Most Fulbright semi-finalists named in Butler history


For the first time in school history, Butler has 10 Fulbright semi-finalists. Seven of the 10 applicants are the first Butler students to be selected as semi-finalists for their particular country or program.

In the 2017-18 academic year, there were seven applicants and two semi-finalists, both of whom were later selected as finalists. In 2016-17, there were 18 applicants, two semi-finalists, and two finalists.

Dacia Charlesworth, director of undergraduate research and prestigious scholarships, said she was “elated” about the record-breaking number of semi-finalists.

“Butler students are ideal applicants because we have very engaged students,” Charlesworth said. “Not just in an academic context, but in terms of leadership and service as well.”

Founded by Senator J. William Fulbright in 1946, the Fulbright Program’s goal is to increase understanding between participants and the people in the country they will be interacting with.

The program is sponsored by the U.S. Department of State’s Bureau of Educational and Cultural Affairs, as well as several private organizations.

“As a communication scholar, I find Fulbright’s mission especially compelling,” Charlesworth said. “Our government is funding the opportunity for U.S. students and alumni to engage in meaningful interpersonal interactions.”

Students applying to Fulbright can choose to research or to teach English in prospective countries. Fulbright gives out over 900 awards for research programs and over 1,200 for teaching.

Applicants and the amount of finalists varies by country. Spain had 610 teaching applicants and 137 finalists. The U.K. program through the London Academy of Music and Dramatic Art had 28 applicants for one available spot.

Aislinn Baltas, a senior international studies and science technology and society double major, applied to be an English teaching assistant in South Africa. Eighty-three people applied for the same program. The number of finalists have yet to be announced. Last year, there were 14 finalists.

Baltas said she thought she would never become a semi-finalist after she fell down the stairs at her committee interview. After the fall, the committee said she could reschedule, but Baltas decided to do it anyway.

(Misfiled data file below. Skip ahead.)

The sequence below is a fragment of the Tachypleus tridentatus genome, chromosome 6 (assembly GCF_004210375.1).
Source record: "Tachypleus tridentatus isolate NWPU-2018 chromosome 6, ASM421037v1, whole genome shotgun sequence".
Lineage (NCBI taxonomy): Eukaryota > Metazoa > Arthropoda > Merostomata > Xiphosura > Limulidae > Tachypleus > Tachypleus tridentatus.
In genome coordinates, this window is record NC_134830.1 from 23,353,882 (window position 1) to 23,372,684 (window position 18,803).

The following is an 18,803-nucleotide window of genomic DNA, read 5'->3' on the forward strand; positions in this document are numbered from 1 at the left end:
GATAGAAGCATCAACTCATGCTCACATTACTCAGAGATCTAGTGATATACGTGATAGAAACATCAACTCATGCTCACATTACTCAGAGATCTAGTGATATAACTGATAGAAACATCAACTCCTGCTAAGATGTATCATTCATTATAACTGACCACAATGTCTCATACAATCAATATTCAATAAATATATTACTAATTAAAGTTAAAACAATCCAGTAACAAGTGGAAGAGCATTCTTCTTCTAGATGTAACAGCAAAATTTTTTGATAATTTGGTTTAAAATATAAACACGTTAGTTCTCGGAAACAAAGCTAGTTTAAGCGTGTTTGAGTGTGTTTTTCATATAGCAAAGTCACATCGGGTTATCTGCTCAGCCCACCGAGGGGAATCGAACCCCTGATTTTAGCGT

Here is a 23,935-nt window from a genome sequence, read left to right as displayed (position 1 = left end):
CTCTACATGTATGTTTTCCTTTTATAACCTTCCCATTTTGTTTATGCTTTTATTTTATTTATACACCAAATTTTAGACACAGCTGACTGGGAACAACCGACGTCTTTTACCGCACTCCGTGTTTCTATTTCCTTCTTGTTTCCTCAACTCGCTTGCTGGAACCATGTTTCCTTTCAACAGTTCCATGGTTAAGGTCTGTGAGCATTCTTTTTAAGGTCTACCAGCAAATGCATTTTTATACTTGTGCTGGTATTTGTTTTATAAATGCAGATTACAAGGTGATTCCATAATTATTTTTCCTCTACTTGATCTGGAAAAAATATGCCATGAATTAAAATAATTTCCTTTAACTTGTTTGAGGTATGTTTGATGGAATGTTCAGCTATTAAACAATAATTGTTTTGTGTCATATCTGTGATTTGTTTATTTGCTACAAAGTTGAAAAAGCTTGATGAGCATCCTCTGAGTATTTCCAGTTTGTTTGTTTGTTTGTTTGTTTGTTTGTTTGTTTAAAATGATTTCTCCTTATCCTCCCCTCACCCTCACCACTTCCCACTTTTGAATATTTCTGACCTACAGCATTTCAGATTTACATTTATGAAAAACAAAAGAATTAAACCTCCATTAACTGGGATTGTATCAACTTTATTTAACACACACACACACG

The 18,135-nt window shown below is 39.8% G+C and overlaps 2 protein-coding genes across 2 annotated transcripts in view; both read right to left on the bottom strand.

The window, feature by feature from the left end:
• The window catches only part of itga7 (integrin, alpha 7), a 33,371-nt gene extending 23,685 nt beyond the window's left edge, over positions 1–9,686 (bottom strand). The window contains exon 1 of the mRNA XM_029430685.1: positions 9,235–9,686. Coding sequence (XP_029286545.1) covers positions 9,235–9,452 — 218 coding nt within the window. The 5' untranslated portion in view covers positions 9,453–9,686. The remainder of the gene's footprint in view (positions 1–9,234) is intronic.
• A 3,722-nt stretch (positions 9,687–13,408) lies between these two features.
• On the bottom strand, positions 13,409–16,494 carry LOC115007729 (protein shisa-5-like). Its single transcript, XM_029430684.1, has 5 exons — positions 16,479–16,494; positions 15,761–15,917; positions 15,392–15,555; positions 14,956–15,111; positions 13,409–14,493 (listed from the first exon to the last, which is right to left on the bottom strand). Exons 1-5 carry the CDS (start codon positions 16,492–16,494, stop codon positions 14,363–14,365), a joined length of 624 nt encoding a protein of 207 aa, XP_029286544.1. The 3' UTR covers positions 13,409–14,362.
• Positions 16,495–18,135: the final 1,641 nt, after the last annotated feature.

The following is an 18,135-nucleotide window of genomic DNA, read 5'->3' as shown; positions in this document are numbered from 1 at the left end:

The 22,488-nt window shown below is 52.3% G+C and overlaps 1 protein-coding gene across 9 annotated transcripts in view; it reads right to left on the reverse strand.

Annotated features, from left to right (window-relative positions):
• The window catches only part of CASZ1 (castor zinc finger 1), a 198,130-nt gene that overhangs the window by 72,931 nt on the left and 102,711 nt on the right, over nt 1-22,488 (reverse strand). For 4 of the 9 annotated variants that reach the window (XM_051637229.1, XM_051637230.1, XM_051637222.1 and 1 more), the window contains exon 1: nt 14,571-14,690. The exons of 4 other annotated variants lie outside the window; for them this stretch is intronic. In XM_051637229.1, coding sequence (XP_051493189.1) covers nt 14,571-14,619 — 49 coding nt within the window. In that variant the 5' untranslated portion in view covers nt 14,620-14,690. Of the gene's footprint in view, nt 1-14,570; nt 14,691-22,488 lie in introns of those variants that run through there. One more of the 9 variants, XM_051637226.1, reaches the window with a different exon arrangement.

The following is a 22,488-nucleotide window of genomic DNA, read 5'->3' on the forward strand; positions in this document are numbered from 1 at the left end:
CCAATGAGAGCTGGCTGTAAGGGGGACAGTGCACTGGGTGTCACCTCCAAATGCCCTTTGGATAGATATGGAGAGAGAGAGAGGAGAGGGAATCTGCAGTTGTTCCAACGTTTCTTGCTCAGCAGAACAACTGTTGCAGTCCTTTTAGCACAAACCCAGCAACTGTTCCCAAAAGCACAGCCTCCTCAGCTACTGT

“Being who I was and laughing about it, I said, ‘I’m already here, what’s your first question?’” Baltas said. “Because I fell down the stairs and made a fool of myself and gave it a try, other people saw that I was trying and saw I was worth it.”

Tommy Roers, a senior secondary education and Spanish double major, is a semi-finalist to teach in Uruguay. There were 28 applicants for six spots.  

“A whole rush of emotions come over you because it’s awesome to get selected,” Roers said. “But at the same time, to think that I could be a finalist, and I could be one of six people who gets to go to Uruguay and teach English for nine months is intimidating.”

Lynn Alastie, a French and international studies major, is a semi-finalist to teach English in France. There were 135 applicants this year. Last year, there were 10 finalists. Alastie said she thinks being a Fulbright scholar means being a global citizen.

“Fulbright shows you had the commitment to the littlest things, like spending time with students at lunch and learning about how they see the world,” Alastie said. “It would mean that forever I have that commitment. I have to do justice to it and what is given to me.”

Carly McCarthy graduated from Butler in December and was selected to participate in Scotland’s Fulbright UK Summer Institute two years ago. She wanted to study abroad, but as a first-generation college student, she couldn’t afford it. Being a Fulbright scholar allowed McCarthy to live in Scotland while she studied science, business, technology and art.

“After being a part of Fulbright, I felt more confident both academically and professionally,” McCarthy said. “Fulbright made more prestigious honors seem more reachable, and it shaped my mind that I might be qualified.”

The semi-finalists’ applications are now being reviewed by the countries that host their program. They will know if they have been accepted as early as March.


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